“Hang on, this may be a wee bit rough...” Scotty warned, and even the sound of the transporter was different, as if it was straining somehow.

He landed in a clear area after feeling oddly stretched during transport. Kirk immediately stumbled as the floor shook underneath him, hard. The lights failed overhead, then flickered on again, much dimmer, and Kirk got a good look at what was around them.

“Hell,” he said, adrenaline dumping over his head, pouring directly down his spine. If this wasn't a serious emergency, he'd like to know what was. A bank of computers along the wall was sizzling and arcing voltage impressively, and if it was impossible for a bunch of Vulcans to run around in a panic, then they were doing a pretty good impression of it.

An older, slightly graying Vulcan skidded to a halt in front of them, and almost succeeded in not looking surprised to be suddenly faced with a half-dozen Starfleet officers. Kirk stepped out in front of his men.

“We're from the Enterprise,” he said, “we're here to help.” It was a good line, slightly ruined when the floor shook again. The ceiling, which was about fifty feet above them and carved into solid rock, dumped a dusting of ceiling particles on them all in a slightly alarming way.

The Vulcan blinked dust out of his eyes. “A Starfleet vessel?” he asked.

Kirk traded a glance with Spock.

“We've been talking with your Elders, they gave us a list of things you needed,” Kirk said. The Vulcan looked behind him at the small pile of equipment they'd brought along. There was no other reaction. “You didn't know we were coming?” Kirk asked doubtfully.

The Vulcan shook his head. “We've lost primary communication-” A panel blew off the side of a nearby console, and Kirk flinched. He pulled out his communicator, eying the chaos around him. He thought he spotted a crack in the ceiling.

“Scotty, we're going to need you down here,” Kirk said, his voice a warning, and stopped when the communicator made a less than encouraging cracking sound. “Scotty?” he ventured, altering the frequency slightly.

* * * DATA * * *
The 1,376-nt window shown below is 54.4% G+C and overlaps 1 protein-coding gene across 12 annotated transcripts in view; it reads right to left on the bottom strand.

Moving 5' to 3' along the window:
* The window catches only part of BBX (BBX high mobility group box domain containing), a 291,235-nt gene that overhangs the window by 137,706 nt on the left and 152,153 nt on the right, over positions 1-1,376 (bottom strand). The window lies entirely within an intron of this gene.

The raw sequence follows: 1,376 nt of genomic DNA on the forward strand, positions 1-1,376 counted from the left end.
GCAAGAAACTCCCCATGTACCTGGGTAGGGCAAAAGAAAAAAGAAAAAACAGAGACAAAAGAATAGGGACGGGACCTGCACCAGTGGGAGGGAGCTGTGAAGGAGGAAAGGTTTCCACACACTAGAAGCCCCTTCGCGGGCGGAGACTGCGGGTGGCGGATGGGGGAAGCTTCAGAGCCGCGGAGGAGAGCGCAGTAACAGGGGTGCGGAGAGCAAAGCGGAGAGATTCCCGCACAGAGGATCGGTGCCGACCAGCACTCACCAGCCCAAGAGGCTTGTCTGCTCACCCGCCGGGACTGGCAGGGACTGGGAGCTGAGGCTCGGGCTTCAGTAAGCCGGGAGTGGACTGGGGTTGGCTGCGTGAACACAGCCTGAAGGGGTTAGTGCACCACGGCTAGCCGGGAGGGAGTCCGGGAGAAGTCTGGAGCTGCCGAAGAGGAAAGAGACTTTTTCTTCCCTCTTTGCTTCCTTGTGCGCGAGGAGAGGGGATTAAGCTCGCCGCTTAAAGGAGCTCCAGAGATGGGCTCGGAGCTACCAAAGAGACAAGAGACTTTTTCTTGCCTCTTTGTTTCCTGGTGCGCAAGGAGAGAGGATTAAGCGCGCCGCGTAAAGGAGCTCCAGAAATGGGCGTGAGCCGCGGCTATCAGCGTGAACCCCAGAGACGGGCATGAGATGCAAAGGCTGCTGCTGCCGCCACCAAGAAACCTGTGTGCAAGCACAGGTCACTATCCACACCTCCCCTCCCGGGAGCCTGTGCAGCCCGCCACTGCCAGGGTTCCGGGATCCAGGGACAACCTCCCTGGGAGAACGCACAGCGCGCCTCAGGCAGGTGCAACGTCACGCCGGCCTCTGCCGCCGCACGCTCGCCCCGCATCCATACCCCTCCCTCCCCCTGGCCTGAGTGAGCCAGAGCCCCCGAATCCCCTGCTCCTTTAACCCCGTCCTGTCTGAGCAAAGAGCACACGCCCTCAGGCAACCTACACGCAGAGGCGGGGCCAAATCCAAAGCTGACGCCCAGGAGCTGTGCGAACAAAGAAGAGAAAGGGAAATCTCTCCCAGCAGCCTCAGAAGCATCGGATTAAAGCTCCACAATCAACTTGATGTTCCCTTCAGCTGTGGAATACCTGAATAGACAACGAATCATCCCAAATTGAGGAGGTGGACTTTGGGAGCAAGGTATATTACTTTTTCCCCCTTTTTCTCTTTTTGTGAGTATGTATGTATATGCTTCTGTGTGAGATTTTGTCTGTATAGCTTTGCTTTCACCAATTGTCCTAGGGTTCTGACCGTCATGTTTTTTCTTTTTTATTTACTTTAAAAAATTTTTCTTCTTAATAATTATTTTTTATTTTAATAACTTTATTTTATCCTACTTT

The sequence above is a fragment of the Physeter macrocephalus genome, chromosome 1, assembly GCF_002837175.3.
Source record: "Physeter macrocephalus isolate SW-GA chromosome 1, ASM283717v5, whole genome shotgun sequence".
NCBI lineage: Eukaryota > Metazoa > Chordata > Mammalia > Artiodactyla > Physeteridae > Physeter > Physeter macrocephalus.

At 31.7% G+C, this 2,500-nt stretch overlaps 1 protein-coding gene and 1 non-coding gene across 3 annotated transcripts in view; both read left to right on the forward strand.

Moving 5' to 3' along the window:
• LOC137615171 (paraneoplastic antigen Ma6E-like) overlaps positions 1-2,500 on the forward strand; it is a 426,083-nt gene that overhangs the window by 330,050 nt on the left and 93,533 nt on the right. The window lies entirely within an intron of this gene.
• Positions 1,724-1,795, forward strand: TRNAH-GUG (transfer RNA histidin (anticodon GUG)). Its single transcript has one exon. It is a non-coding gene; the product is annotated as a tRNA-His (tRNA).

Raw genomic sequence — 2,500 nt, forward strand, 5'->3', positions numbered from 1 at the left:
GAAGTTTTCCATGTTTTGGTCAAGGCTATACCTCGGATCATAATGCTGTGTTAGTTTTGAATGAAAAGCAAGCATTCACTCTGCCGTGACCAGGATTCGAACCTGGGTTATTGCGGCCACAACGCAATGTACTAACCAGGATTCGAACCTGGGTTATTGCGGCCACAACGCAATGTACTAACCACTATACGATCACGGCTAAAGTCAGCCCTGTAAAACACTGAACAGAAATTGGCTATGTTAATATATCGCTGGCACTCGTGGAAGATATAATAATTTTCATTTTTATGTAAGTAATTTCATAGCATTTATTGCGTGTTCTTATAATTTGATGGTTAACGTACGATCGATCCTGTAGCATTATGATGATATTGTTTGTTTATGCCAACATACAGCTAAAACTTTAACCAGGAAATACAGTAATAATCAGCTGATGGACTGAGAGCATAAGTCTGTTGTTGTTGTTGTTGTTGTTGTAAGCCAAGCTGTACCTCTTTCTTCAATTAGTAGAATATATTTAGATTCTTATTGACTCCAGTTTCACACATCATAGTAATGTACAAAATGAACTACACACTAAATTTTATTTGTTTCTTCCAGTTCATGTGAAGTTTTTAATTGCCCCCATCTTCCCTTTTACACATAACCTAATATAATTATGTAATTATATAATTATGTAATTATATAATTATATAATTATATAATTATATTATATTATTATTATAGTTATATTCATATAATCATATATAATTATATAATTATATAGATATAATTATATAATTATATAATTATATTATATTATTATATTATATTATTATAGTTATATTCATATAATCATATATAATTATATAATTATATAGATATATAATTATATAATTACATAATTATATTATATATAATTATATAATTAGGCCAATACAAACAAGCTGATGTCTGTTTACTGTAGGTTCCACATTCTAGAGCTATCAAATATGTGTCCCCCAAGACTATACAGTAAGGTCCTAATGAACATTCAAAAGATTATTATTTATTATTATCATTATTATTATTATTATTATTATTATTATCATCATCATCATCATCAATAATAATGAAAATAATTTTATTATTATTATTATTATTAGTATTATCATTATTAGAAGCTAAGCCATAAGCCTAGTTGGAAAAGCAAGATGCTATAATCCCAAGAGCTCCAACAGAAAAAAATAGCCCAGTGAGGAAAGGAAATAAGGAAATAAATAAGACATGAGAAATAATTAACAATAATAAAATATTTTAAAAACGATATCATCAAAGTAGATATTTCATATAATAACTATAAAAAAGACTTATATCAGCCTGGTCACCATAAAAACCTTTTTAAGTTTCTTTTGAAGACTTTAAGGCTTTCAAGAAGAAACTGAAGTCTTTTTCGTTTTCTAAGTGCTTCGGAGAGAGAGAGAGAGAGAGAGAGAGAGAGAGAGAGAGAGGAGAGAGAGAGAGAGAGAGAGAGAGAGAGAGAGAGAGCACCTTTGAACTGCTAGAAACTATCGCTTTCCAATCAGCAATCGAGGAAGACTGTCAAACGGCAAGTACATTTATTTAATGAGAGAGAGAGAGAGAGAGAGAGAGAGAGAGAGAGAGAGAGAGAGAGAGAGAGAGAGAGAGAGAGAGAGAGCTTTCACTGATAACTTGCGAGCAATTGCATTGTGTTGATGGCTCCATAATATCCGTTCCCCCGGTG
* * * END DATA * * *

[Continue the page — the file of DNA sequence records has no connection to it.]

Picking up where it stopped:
He looked over at his first officer, who was already reaching for his own communicator.

“Spock,” he said, and said nothing else. Spock nodded, understanding perfectly. Kirk turned back to the older Vulcan in front of him.

“Can you use any of this?” Kirk asked, gesturing at the equipment, having to raise his voice over the noise.

“Yes,” the Vulcan said, leaning closer and raising his voice to be heard. Another rumble, more bits of ceiling on their heads. The Vulcan wiped his eyes. “Come with me,” he almost had to shout.

“Hang on,” he said loudly, and turned to his men. Spock already had the panel off his communicator, and was fiddling with the innards. He looked up when Kirk turned to him, and shook his head slightly.

“Interference, Captain, too heavy,” Spock replied.

Kirk stepped close so he could keep his voice down. “What about our boosters?” he asked.

“Unknown,” Spock began, “but knowing Mr. Scott, I would not assume they are inoperative until proven otherwise.”

Kirk laughed once.“I'll be sure to let him know you said that. It' ll make his week.”

He stepped back to face the engineering detail and raised his voice. “I want you to follow this guy here,” Kirk shouted, pointing at the graying Vulcan, “provide whatever assistance you can, and keep your pattern boosters on you. If things get bad, you signal a beam out, clear?”

Nods and assent all around.

He turned to Spock, touched his arm.

“You too, Spock, do what you can,” he said. He grabbed a piece of gear.

“What about you, sir?” Spock asked loudly, his voice slightly hoarse. Kirk only smiled, as if he hadn't heard, and stepped up to the graying Vulcan, pushing the equipment into his hands.

“I'm looking for someone,” he said, leaning close so he wouldn't have to shout, “A friend of mine who's working on this project. He's older than you are. Spock? Do you know anyone named-”

“The project coordinators all went down to try and re-route the water to relieve some of the pressure,” the Vulcan replied loudly, “But we haven't heard anything from them.”

Kirk got a sudden, clear sense of things rapidly spiraling out of control. 'Things fall apart, the center can not hold...'

“Where?” He shouted. The Vulcan pointed at a lift on the far end of the massive room they were currently in. He then pointed at the floor. “All the way down,” he said loudly, then glanced back to see if the engineers were ready, and took off at a pretty good clip for an older guy. His men scrambled to catch up, and Kirk took off toward the lift.

“Captain,” Spock shouted, breaking off to follow after him. Kirk didn't stop, and unfortunately, neither did Spock. He caught up, grabbing Kirk's arm, “Captain, where are you going?” He was wearing that slightly alarmed expression that meant he was afraid Kirk was about to do something ridiculously dangerous. Kirk thought he might have picked it up from Bones.

Dammit, Spock I'm trying to safeguard the timestream here-

“Down,” he said, and flashed him a quick smile. “The project heads are supposed to be on the bottom level, but no one can get a hold of them.” And your captain has a very solid, slightly spooky hunch that there's another Spock down there who needs his help.

“Ah,” Spock said, looking briefly relieved. “Then I shall accompany you. With your permission.”

Kirk sighed. Of course he would.

“Come on,” he said, shaking his head. He might be wrong, after all.

You must login (register) to review.